When Your Baby Is in the Breech Position

Breech Position

Babies tumble and turn a lot in the womb, but most flip head down by 36 weeks and stay that way, the optimal position for delivery, until they are born.

Don’t get concerned earlier in your pregnancy if your baby isn’t yet head down. By 24 weeks’ gestation, about half of all babies are still in what is called a breech position, which means their bottom and sometimes their feet are closest to the birth canal instead of their head. By 37 weeks, only 3% to 4% of babies are breech.

These are the three different types of breech positions (illustration from Medline):

Breech Position



In the complete breech position, the baby is sitting cross-legged.

Breech Position


In the frank breech position, the bottom is down but the legs are pointed up, with the feet by the head.


Breech Position


The incomplete breech position is sort of a cross between the other two positions, with the bottom down and one knee bent, foot near the bottom, while the other leg is straight up, foot near the head.


Your doctor or midwife might be able to tell if your baby is breech by feeling your abdomen. Ultrasound or a pelvic exam might be used to confirm that he or she is right. Most breech babies are normal except for their position.

Several factors increase the chances of your baby being breech, according to the American College of Obstetricians and Gynecologists (ACOG):

  • You’ve been pregnant before.
  • You’re carrying twins or more.
  • There’s too much or too little amniotic fluid in your uterus.
  • Your uterus is not shaped normally or contains fibroids.
  • The placenta covers all or part of the opening to your uterus.
  • Your baby is preterm.

If your baby is still breech late in your pregnancy, your prenatal care provider could try to turn him or her, a technique called external cephalic version, or ECV.

(Not all women are candidates for ECV, and the reasons why you shouldn’t attempt it overlap the reasons that increase your baby’s chance of being breech: You’re carrying more than one baby, there are concerns about your baby’s health, you have certain abnormalities in your reproductive system, or the placenta is in the wrong place or has become detached from the uterine wall.)

To perform ECV, the care provider places his or her hands on your abdomen and applies firm pressure to get the baby to roll into a head-down position. Sometimes it takes two people perform ECV, one on each side of your abdomen. Ultrasound might be used to guide ECV, and the baby’s heart rate will be checked with fetal monitoring before and after the procedure.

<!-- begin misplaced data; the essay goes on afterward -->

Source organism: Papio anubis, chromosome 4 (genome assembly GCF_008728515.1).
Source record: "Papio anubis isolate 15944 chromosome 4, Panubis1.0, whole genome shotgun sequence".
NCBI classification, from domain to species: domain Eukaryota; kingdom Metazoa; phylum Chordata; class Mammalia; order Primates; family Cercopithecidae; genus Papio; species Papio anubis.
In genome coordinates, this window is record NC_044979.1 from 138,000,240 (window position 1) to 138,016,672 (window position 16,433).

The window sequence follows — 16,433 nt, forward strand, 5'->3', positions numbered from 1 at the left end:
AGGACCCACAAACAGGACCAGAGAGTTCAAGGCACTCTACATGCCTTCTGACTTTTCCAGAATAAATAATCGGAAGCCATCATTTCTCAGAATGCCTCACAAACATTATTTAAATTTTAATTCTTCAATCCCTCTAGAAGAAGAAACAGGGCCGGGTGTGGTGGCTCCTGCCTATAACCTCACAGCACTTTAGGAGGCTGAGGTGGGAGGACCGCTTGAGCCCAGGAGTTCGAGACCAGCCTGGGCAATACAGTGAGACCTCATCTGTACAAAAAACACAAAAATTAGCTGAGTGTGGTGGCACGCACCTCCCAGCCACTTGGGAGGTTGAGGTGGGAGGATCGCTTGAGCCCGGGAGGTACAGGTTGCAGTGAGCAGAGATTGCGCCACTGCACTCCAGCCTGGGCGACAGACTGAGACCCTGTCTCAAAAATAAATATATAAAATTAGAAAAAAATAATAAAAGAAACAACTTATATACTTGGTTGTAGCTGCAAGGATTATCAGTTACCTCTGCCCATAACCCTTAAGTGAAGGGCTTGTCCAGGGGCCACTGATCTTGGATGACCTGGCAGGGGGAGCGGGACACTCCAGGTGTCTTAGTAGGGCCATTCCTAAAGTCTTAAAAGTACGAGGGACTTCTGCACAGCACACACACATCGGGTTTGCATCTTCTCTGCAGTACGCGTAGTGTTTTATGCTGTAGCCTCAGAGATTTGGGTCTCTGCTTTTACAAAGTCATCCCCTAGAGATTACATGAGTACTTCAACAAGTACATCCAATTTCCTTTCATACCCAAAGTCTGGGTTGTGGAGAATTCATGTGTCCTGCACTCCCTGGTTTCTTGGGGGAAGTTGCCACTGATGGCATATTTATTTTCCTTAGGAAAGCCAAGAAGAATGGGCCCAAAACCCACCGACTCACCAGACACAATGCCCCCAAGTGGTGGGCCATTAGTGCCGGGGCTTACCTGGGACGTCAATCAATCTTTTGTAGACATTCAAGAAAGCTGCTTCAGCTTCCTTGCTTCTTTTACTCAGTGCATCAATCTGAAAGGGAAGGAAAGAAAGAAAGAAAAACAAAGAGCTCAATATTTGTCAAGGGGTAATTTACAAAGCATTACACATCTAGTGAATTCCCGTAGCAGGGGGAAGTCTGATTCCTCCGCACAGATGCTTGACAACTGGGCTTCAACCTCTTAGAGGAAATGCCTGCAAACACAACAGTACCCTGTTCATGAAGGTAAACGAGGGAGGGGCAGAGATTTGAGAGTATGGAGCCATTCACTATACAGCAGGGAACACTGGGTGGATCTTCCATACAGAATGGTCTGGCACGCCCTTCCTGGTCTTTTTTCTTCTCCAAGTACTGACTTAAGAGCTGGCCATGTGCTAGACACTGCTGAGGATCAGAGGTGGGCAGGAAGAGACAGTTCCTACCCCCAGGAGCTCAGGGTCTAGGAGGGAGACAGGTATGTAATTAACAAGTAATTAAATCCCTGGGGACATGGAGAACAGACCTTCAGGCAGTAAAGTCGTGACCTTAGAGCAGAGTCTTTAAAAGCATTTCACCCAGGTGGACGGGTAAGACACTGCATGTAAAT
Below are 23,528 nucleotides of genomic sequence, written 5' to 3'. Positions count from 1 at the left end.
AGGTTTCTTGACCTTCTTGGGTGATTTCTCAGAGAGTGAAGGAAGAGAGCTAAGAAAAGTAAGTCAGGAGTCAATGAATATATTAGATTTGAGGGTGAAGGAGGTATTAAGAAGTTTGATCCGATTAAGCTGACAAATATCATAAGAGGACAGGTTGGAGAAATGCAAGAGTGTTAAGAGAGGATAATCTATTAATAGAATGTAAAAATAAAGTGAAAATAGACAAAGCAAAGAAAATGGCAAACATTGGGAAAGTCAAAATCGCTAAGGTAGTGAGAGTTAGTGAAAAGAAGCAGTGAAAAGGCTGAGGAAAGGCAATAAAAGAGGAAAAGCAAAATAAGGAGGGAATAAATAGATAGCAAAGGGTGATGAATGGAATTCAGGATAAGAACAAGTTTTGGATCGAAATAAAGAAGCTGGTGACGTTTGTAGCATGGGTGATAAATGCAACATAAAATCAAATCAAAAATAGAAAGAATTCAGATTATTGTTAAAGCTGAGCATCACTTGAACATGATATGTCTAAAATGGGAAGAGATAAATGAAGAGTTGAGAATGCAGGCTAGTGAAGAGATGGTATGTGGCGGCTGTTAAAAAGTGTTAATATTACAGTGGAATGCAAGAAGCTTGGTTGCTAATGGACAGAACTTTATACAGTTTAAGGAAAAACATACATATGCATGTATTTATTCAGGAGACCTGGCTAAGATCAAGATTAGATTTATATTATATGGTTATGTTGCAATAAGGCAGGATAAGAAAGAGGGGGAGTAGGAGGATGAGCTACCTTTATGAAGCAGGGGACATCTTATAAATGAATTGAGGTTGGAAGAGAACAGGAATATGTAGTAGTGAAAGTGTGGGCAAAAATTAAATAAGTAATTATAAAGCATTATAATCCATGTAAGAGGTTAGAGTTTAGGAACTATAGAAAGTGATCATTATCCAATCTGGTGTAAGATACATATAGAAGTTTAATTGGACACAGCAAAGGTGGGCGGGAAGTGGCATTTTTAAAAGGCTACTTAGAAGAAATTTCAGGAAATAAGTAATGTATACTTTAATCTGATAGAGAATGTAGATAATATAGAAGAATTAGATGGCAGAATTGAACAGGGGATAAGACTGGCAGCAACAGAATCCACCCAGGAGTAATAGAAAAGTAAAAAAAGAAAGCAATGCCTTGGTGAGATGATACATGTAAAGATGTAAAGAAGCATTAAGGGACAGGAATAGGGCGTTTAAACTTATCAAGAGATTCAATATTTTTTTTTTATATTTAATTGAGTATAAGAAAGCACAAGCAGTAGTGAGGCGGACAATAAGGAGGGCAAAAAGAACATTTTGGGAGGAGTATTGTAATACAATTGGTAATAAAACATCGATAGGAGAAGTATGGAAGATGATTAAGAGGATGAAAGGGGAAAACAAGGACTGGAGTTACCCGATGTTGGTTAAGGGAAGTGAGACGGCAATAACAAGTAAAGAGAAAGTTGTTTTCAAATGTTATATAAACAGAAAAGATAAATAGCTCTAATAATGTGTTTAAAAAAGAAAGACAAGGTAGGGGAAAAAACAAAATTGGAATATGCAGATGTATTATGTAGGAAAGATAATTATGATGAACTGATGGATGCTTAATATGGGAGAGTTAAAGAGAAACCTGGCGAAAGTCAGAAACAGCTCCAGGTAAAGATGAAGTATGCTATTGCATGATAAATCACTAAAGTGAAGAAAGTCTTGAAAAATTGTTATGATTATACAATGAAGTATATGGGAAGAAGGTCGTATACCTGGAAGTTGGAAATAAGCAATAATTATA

More than half of all ECV attempts succeed, according to ACOG. Unfortunately, some babies still flip back into a breech position at the last minute. You could try ECV again, but the further along your pregnancy, the more difficult it is to turn the baby, because there is less room to move in your uterus.

If your baby is breech and you’re into the 39th week of your pregnancy, you’ll likely have to schedule a c-section delivery. That’s because relatively few doctors in practice today know how to deliver a breech baby vaginally, which can be a little tricky. Possible complications of a vaginal delivery of a breech baby include the head or shoulders getting wedged against the bones of the mom’s pelvis or the umbilical cord slipping into the vagina before the baby is delivered.

Still, back in 1970, only one in six breech babies was delivered by c-section, which, like any major surgery, has its own set of risks. But today, in an era when c-sections represent a much bigger proportion of total births, virtually all breech babies are delivered that way. If your baby is breech and you’d like to try a vaginal delivery, you need to check with your prenatal care provider to see if he or she has enough experience with such births to feel comfortable attending one.

Rita Rubin
An ob-gyn's daughter and the mother of two teenage daughters, Rita Rubin has covered medicine ever since earning a BSJ from Northwestern. Based in Washington, D.C., Rita has written for WebMD, JAMA, POZ, and NBCNews.com and previously worked for USA TODAY. She has won numerous awards for her stories and authored What If I Have a C-Section? Rita earned an MA in writing from Johns Hopkins and spent a year as a fellow at the Harvard School of Public Health. You can follow her on Twitter @RitaRubin.

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